Some district attorneys in Colorado are speaking out about accounts of police impersonators allegedly stopping people outside of their homes and questioning them under the auspices of the state’s stay-at-home order.
“A male individual pulled a woman over and said he was checking her papers to see if she actually had paperwork that authorized essential travel,” said Michael Dougherty, the Boulder County District Attorney, of an incident that occurred on the morning of April 6 in Longmont. “She actually did, by chance, because she’s a nurse and her employer provided her with paperwork.”
Under the stay-at-home order, essential activities are exempt, which includes medical professionals traveling to and from work. There is no requirement that people carry papers with them to corroborate their reason for leaving home. The nurse called 9-1-1 “because she thought the whole thing was strange,” said Dougherty.
At minimum, the act of pulling someone over is a felony that results in up to 18 months of incarceration. An impersonator could commit other crimes during the interaction that would merit additional charges.
On Wednesday, 18th Judicial District Attorney George Brauchler put out a statement detailing a false report that an impersonator stopped a woman in Aurora on March 25 at night to ask about her reasons for not being at home. The woman subsequently retracted the story, saying she had made it up to convince her employer of a need to issue papers along the lines of what the nurse in Longmont had.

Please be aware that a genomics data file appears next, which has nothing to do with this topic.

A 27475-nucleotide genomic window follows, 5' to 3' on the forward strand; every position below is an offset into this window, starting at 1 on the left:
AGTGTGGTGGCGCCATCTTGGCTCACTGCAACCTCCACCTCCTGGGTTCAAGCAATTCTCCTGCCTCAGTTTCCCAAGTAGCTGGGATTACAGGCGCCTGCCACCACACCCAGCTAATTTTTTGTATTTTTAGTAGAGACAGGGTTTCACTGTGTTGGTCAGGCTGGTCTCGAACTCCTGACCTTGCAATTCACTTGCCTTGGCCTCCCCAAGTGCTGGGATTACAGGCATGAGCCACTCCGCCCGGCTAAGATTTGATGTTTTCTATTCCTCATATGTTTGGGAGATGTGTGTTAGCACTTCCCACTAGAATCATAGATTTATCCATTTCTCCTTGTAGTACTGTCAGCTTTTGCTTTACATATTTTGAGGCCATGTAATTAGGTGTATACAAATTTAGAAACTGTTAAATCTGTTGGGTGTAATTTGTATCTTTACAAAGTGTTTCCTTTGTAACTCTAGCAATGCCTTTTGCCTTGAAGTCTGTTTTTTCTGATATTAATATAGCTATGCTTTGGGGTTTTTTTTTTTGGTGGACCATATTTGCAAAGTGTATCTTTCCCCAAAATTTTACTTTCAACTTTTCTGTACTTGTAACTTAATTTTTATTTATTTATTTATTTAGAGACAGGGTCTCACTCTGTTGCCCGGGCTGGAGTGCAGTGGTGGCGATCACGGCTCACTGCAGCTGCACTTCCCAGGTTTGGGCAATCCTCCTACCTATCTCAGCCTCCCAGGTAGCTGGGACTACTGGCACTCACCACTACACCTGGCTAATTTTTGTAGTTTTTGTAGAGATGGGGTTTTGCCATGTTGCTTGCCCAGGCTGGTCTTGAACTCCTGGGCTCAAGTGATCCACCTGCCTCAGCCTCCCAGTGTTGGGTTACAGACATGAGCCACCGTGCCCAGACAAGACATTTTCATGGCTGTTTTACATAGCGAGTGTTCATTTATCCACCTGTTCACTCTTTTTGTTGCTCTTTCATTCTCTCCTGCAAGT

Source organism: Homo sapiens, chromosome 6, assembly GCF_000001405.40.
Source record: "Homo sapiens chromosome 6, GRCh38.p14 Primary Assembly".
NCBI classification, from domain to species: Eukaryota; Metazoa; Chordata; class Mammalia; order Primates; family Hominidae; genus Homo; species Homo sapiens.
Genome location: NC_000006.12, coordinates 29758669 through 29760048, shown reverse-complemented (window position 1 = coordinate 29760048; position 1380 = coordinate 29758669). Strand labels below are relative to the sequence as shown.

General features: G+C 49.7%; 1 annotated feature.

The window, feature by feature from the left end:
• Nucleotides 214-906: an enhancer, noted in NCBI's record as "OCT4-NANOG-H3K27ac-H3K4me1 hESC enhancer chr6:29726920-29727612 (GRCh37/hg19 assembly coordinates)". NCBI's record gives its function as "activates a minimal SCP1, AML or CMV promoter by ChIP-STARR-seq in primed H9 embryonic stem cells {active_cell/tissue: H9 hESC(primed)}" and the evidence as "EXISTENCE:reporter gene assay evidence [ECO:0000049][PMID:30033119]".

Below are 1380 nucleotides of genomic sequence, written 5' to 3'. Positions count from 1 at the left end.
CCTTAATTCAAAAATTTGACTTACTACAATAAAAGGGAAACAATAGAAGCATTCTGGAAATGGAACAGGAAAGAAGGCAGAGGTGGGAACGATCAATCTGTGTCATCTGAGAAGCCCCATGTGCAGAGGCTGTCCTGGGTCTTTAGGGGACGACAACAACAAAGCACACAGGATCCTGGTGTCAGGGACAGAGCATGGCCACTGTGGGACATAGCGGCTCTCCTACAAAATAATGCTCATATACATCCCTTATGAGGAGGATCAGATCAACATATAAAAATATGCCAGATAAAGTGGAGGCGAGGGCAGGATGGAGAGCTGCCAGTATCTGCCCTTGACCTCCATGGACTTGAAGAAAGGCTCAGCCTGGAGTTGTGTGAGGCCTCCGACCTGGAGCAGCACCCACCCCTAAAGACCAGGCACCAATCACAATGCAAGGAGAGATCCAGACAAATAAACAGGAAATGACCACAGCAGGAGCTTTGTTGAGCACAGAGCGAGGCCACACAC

“You do NOT need to provide any paperwork or documentation that your travel is essential,” the office advised. “There are no checkpoints because of COVID-19.” Brauchler said in a statement that neither false reports to law enforcement nor impersonating police will be tolerated, although some incidents have turned out to be misunderstandings.
His office added that on Monday, it charged a man with pulling someone over and impersonating a police officer in Douglas County, but that there was no apparent connection with the stay-at-home directive.
Dougherty said that law enforcement primarily wants to educate and encourage people to comply with the stay-at-home order, even though violating it is a misdemeanor offense.
“The first response is not going to be arrest and prosecution,” he said. Revoking a business’s license for violating the order is a last resort. He added that he would “strongly consider” prosecution for repeated and flagrant violations. Impersonators, on the other hand, are preying upon people during a crisis, which to Dougherty is “an extremely serious and egregious violation.”
Longmont police are looking for a thin white male who is six feet tall, with dark brown hair and a goatee. He was driving a white, full-size Ford Bronco with a rotating dome light. The department advised that if an officer refuses a request to provide identification, the person being pulled over should call 9-1-1.